The commercial sexual exploitation of children is a global problem that is happening in communities across New Jersey. The commercial sex industry targets children regardless of their gender. Commercial sexual exploitation of children occurs when individuals buy, trade, or sell sexual acts with a child; and sex trafficking is "the recruitment, harboring, transportation, provision, or obtaining of a person for the purposes of a commercial sex act... in which a commercial sex act is induced by force, fraud, coercion, or in which the person induced to perform such an act has not attained 18 years of age."
Children become victims through interaction with predators. Traffickers target vulnerable children and lure them into prostitution and commercial pornography using psychological manipulation, drugs, and/or violence. 75% of all children who are trafficked were lured into sexual exploitation through Internet porn. There is an inseparable link between pornography and human trafficking. Children have been kidnapped, abused, drugged, threatened and coerced into doing porn, which is by definition, sex trafficking.
On Monday, January 23rd, the Human Trafficking & Child Exploitation Prevention Act was proposed in both the New Jersey Senate and Assembly. It was proposed in the Senate (S-2928) by Senator Steve Oroho, and in the Assembly (A-4503) sponsors include Assemblywoman Nancy F. Munoz, Assemblywoman Betty Lou DeCroce, Assemblyman Parker Space, and Assemblywoman Amy H. Handlin.
This legislation requires Internet-connected devices to have digital blocking capability that can only be removed by an adult and would make it unlawful "to manufacture, sell, offer for sale, lease, or distribute a product" that makes pornographic content accessible "unless the product contains digital blocking capability that renders" certain obscene material "inaccessible" and ensures that "all child pornography and revenge pornography is inaccessible on the product... prohibits the product from accessing any hub that facilitates prostitution; and render websites that are known to facilitate human trafficking... inaccessible."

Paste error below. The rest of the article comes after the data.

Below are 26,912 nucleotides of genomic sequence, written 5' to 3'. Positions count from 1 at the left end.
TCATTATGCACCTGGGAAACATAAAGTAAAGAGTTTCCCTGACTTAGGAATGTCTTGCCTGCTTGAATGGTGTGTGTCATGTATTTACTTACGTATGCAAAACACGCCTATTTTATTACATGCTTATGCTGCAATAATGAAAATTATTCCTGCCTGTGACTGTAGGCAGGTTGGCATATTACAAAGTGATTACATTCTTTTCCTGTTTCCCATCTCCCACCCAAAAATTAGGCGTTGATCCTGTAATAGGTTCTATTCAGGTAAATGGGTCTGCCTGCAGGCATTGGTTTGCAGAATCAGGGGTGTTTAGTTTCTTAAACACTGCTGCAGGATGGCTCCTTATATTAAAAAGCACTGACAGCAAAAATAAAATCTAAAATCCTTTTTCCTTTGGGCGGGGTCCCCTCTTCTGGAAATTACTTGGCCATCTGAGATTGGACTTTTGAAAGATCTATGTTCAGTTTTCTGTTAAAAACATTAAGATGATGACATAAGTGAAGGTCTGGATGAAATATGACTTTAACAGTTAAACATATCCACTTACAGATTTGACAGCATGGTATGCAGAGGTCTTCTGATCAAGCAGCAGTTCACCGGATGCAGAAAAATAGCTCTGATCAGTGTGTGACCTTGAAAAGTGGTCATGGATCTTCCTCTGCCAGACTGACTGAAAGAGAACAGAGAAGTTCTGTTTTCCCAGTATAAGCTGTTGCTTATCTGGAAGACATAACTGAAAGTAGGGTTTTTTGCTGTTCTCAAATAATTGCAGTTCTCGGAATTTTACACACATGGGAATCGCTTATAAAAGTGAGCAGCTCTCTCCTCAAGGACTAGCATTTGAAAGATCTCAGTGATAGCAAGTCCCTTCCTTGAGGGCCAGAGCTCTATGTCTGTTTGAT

Any digital blocking capability could be disabled by an adult consumer by (1) requesting same in writing, (2) presenting identification to verify age, (3) acknowledges receiving a written warning regarding the potential danger of deactivating the digital blocking capability, and (4) paying a one-time $20 digital access fee.
The fee will be collected by the manufacturer or distributor and then forwarded to the New Jersey State Treasurer. Proceeds will fund the operations of the Commission on Human Trafficking and the Attorney General's office. The legislation allows the manufacturer or distributor to pay the $20 opt-out fee instead of the consumer.
The legislation also requires manufacturers and distributors to establish a reporting mechanism -- a website or a call center -- to allow consumers to report unblocked obscene material or blocked material that is not obscene.
The legislation was fashioned using directives from the United States Supreme Court regarding the use of digital blocking or filters. Great attention was paid to the arguments of the ACLU and others when fashioning this legislation.
The Human Trafficking Prevention Act is a nationwide, bipartisan effort to cut-off the grooming and trafficking of children into prostitution through commercial, for-profit pornography. New Jersey Senator Steve Oroho gave the legislation the name it is known by and it is being proposed in each of the 50 states. For a full list of the legislation and its sponsors in each state, go to this website:
“Sexually exploiting children causes long term, if not lifelong damage and confusion," Said Rev. Greg Quinlan of the Center for Garden Sate Families.
For more information on how to organize to support the Human Trafficking & Child Exploitation Prevention Act in New Jersey, visit the Center for Garden State Families at http://www.gardenstatefamilies.org/.